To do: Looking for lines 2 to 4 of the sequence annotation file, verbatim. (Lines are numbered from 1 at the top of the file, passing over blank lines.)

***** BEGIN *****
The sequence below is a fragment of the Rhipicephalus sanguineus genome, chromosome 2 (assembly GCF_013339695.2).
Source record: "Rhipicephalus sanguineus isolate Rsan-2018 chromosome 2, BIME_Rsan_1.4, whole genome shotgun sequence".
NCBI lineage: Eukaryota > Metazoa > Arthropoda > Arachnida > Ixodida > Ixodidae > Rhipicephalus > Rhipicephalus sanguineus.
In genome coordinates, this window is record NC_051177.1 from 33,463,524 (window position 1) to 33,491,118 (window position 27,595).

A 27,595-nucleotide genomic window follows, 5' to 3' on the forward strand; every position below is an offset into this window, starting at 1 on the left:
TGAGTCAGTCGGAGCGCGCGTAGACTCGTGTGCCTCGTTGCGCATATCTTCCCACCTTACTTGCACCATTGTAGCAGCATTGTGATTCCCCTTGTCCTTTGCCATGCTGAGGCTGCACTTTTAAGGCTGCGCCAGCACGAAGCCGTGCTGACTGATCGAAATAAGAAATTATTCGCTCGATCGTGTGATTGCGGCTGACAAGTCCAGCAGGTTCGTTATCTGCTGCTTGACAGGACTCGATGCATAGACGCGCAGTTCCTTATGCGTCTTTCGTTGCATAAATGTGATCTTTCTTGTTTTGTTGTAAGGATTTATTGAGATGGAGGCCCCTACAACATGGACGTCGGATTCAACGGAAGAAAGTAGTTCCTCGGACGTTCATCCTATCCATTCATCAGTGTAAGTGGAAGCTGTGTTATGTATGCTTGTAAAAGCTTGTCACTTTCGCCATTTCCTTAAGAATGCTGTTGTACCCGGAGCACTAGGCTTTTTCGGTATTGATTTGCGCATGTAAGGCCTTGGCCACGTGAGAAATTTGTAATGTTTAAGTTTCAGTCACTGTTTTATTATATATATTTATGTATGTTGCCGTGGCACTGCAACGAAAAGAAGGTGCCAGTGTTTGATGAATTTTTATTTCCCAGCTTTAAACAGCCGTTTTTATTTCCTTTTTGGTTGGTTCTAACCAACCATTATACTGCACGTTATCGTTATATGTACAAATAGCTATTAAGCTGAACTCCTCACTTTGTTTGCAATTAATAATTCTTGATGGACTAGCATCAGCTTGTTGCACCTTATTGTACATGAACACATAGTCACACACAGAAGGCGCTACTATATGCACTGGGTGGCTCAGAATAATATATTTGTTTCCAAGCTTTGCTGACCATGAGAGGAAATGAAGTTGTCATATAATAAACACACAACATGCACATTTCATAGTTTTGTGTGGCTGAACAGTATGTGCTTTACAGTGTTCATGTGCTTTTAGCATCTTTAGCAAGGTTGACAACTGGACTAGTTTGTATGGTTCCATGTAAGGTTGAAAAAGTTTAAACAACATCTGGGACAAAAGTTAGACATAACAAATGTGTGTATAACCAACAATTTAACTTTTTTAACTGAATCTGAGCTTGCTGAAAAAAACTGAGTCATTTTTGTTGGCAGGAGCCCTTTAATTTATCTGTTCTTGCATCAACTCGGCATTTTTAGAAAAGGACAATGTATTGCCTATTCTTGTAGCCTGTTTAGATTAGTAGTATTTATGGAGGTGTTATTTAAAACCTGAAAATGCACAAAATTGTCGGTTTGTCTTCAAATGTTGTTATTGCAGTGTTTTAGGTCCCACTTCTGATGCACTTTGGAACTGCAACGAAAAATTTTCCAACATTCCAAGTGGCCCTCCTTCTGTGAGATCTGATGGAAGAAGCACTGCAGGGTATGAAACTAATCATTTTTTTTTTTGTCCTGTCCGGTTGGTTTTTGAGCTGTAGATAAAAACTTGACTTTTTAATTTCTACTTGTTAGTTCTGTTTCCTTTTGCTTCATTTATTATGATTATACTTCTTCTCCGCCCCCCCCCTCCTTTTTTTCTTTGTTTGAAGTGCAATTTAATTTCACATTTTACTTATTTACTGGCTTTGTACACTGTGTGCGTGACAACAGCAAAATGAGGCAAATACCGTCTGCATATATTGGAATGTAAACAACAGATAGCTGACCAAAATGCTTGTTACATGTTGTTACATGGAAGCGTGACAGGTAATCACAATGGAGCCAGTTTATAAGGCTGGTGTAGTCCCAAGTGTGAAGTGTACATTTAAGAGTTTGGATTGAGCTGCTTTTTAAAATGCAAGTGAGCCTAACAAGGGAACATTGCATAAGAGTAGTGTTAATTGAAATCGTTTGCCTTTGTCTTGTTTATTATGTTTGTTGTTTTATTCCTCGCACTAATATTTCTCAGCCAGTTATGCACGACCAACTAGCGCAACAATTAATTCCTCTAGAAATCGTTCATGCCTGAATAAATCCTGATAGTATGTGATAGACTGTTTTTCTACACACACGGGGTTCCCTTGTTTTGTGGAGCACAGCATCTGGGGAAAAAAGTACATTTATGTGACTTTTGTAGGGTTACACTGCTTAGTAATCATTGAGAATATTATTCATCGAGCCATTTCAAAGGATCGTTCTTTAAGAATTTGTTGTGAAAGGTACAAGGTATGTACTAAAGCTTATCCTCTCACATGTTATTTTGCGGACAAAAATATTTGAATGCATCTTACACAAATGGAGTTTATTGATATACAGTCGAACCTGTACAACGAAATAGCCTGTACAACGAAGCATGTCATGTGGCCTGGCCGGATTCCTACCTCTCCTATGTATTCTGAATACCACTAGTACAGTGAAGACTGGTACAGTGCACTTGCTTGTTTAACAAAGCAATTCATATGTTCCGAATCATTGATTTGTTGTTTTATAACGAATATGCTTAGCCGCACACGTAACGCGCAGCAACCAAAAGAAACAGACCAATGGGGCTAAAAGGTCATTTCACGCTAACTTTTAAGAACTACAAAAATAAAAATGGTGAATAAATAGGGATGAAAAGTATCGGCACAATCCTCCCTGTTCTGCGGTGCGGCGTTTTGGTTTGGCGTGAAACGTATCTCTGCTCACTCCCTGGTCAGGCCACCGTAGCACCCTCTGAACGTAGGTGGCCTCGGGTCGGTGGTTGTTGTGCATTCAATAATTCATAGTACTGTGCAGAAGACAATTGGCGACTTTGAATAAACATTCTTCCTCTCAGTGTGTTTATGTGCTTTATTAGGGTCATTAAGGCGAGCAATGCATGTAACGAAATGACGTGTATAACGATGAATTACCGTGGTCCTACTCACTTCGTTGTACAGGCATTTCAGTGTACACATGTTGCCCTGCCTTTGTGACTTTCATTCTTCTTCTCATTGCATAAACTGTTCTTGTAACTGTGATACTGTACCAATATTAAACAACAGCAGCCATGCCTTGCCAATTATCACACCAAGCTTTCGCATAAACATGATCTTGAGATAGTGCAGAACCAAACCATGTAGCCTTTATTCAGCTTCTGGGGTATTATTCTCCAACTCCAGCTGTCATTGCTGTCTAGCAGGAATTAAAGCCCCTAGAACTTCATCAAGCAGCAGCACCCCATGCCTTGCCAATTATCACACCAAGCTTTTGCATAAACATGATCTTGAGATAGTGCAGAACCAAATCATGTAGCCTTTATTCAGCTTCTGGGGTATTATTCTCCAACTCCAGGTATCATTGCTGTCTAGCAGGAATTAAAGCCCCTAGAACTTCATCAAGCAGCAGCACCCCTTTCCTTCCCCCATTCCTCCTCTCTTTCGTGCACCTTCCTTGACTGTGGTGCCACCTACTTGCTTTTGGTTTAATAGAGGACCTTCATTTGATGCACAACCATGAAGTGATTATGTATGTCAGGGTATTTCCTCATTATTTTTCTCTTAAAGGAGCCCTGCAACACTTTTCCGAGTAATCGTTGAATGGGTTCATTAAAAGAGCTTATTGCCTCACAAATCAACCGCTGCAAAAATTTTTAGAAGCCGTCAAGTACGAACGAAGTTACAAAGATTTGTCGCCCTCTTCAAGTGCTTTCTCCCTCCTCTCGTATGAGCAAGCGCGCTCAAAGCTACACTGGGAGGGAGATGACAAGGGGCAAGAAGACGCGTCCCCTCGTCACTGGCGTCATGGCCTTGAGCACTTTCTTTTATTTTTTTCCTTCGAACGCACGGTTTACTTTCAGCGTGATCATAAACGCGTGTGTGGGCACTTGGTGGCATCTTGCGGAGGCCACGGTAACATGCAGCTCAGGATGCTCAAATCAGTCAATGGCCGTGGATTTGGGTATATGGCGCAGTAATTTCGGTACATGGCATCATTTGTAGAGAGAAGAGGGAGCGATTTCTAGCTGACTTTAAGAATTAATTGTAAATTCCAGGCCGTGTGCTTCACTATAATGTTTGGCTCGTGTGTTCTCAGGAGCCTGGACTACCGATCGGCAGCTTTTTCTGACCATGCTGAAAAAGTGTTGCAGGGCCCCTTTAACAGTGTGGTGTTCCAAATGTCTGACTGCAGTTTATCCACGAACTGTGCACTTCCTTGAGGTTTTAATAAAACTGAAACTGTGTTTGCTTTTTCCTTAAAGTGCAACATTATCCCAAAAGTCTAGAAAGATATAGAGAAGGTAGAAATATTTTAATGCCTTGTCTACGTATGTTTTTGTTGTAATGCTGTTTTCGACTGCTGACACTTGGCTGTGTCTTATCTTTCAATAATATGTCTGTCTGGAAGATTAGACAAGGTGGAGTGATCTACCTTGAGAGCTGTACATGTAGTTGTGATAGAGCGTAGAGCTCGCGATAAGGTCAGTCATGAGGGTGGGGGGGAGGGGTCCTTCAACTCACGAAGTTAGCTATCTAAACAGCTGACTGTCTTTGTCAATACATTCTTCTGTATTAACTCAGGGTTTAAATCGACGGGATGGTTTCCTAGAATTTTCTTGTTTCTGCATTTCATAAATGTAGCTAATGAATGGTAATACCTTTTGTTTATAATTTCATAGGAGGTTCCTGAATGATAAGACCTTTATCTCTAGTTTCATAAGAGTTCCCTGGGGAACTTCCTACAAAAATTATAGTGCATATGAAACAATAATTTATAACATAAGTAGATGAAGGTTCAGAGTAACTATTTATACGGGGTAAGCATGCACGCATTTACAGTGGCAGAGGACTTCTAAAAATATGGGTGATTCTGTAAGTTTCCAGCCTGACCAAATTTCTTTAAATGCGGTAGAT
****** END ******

Source record: "Rhipicephalus sanguineus isolate Rsan-2018 chromosome 2, BIME_Rsan_1.4, whole genome shotgun sequence".
NCBI lineage: Eukaryota > Metazoa > Arthropoda > Arachnida > Ixodida > Ixodidae > Rhipicephalus > Rhipicephalus sanguineus.
In genome coordinates, this window is record NC_051177.1 from 33,463,524 (window position 1) to 33,491,118 (window position 27,595).